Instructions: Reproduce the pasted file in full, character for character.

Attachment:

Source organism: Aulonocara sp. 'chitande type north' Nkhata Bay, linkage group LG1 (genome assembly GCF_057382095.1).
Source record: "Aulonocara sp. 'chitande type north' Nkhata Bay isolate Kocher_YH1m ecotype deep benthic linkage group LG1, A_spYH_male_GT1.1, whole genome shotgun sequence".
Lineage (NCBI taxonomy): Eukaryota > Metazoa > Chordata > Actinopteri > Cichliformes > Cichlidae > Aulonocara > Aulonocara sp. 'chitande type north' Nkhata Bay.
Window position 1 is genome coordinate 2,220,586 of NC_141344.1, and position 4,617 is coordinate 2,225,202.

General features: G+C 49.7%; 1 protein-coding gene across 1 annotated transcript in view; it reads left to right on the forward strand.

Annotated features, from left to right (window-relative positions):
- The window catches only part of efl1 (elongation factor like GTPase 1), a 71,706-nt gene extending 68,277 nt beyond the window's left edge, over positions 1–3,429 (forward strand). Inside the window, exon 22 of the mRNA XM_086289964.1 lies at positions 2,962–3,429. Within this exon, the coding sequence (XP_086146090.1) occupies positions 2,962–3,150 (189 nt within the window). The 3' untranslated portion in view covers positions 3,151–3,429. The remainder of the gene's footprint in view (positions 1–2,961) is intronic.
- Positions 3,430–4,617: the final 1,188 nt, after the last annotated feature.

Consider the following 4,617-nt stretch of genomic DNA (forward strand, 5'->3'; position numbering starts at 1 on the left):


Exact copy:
Source organism: Aulonocara sp. 'chitande type north' Nkhata Bay, linkage group LG1 (genome assembly GCF_057382095.1).
Source record: "Aulonocara sp. 'chitande type north' Nkhata Bay isolate Kocher_YH1m ecotype deep benthic linkage group LG1, A_spYH_male_GT1.1, whole genome shotgun sequence".
Lineage (NCBI taxonomy): Eukaryota > Metazoa > Chordata > Actinopteri > Cichliformes > Cichlidae > Aulonocara > Aulonocara sp. 'chitande type north' Nkhata Bay.
Window position 1 is genome coordinate 2,220,586 of NC_141344.1, and position 4,617 is coordinate 2,225,202.

General features: G+C 49.7%; 1 protein-coding gene across 1 annotated transcript in view; it reads left to right on the forward strand.

Annotated features, from left to right (window-relative positions):
- The window catches only part of efl1 (elongation factor like GTPase 1), a 71,706-nt gene extending 68,277 nt beyond the window's left edge, over positions 1–3,429 (forward strand). Inside the window, exon 22 of the mRNA XM_086289964.1 lies at positions 2,962–3,429. Within this exon, the coding sequence (XP_086146090.1) occupies positions 2,962–3,150 (189 nt within the window). The 3' untranslated portion in view covers positions 3,151–3,429. The remainder of the gene's footprint in view (positions 1–2,961) is intronic.
- Positions 3,430–4,617: the final 1,188 nt, after the last annotated feature.

Consider the following 4,617-nt stretch of genomic DNA (forward strand, 5'->3'; position numbering starts at 1 on the left):